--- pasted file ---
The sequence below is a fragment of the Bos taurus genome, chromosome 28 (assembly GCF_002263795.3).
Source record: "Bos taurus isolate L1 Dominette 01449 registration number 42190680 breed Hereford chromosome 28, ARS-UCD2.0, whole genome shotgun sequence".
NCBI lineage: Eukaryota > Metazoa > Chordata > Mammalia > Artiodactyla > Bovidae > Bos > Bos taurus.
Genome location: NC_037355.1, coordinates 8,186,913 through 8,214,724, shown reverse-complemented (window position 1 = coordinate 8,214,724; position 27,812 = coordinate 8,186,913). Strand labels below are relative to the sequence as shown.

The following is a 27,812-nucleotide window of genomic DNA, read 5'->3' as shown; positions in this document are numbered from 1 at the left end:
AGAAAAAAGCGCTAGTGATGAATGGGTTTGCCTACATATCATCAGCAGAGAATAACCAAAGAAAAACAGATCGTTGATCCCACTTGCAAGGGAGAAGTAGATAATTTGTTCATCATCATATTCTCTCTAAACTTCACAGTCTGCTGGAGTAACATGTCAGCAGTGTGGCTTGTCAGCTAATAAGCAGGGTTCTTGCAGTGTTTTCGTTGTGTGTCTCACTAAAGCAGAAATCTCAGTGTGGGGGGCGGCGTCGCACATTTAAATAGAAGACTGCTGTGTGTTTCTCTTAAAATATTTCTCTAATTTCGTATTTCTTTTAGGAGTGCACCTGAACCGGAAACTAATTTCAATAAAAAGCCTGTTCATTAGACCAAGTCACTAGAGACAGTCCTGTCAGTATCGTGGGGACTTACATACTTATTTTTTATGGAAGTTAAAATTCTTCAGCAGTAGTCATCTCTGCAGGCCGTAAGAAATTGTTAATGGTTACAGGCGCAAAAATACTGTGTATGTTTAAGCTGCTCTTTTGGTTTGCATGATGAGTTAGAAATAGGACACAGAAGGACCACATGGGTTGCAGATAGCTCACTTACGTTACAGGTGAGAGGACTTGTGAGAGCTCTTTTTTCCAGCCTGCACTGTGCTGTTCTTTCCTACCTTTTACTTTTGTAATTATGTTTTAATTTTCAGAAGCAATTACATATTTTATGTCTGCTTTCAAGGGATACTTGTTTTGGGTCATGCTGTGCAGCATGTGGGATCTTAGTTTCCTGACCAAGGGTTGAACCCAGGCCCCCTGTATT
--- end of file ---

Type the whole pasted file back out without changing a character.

The sequence below is a fragment of the Bos taurus genome, chromosome 28 (assembly GCF_002263795.3).
Source record: "Bos taurus isolate L1 Dominette 01449 registration number 42190680 breed Hereford chromosome 28, ARS-UCD2.0, whole genome shotgun sequence".
NCBI lineage: Eukaryota > Metazoa > Chordata > Mammalia > Artiodactyla > Bovidae > Bos > Bos taurus.
Genome location: NC_037355.1, coordinates 8,186,913 through 8,214,724, shown reverse-complemented (window position 1 = coordinate 8,214,724; position 27,812 = coordinate 8,186,913). Strand labels below are relative to the sequence as shown.

The following is a 27,812-nucleotide window of genomic DNA, read 5'->3' as shown; positions in this document are numbered from 1 at the left end:
AGAAAAAAGCGCTAGTGATGAATGGGTTTGCCTACATATCATCAGCAGAGAATAACCAAAGAAAAACAGATCGTTGATCCCACTTGCAAGGGAGAAGTAGATAATTTGTTCATCATCATATTCTCTCTAAACTTCACAGTCTGCTGGAGTAACATGTCAGCAGTGTGGCTTGTCAGCTAATAAGCAGGGTTCTTGCAGTGTTTTCGTTGTGTGTCTCACTAAAGCAGAAATCTCAGTGTGGGGGGCGGCGTCGCACATTTAAATAGAAGACTGCTGTGTGTTTCTCTTAAAATATTTCTCTAATTTCGTATTTCTTTTAGGAGTGCACCTGAACCGGAAACTAATTTCAATAAAAAGCCTGTTCATTAGACCAAGTCACTAGAGACAGTCCTGTCAGTATCGTGGGGACTTACATACTTATTTTTTATGGAAGTTAAAATTCTTCAGCAGTAGTCATCTCTGCAGGCCGTAAGAAATTGTTAATGGTTACAGGCGCAAAAATACTGTGTATGTTTAAGCTGCTCTTTTGGTTTGCATGATGAGTTAGAAATAGGACACAGAAGGACCACATGGGTTGCAGATAGCTCACTTACGTTACAGGTGAGAGGACTTGTGAGAGCTCTTTTTTCCAGCCTGCACTGTGCTGTTCTTTCCTACCTTTTACTTTTGTAATTATGTTTTAATTTTCAGAAGCAATTACATATTTTATGTCTGCTTTCAAGGGATACTTGTTTTGGGTCATGCTGTGCAGCATGTGGGATCTTAGTTTCCTGACCAAGGGTTGAACCCAGGCCCCCTGTATT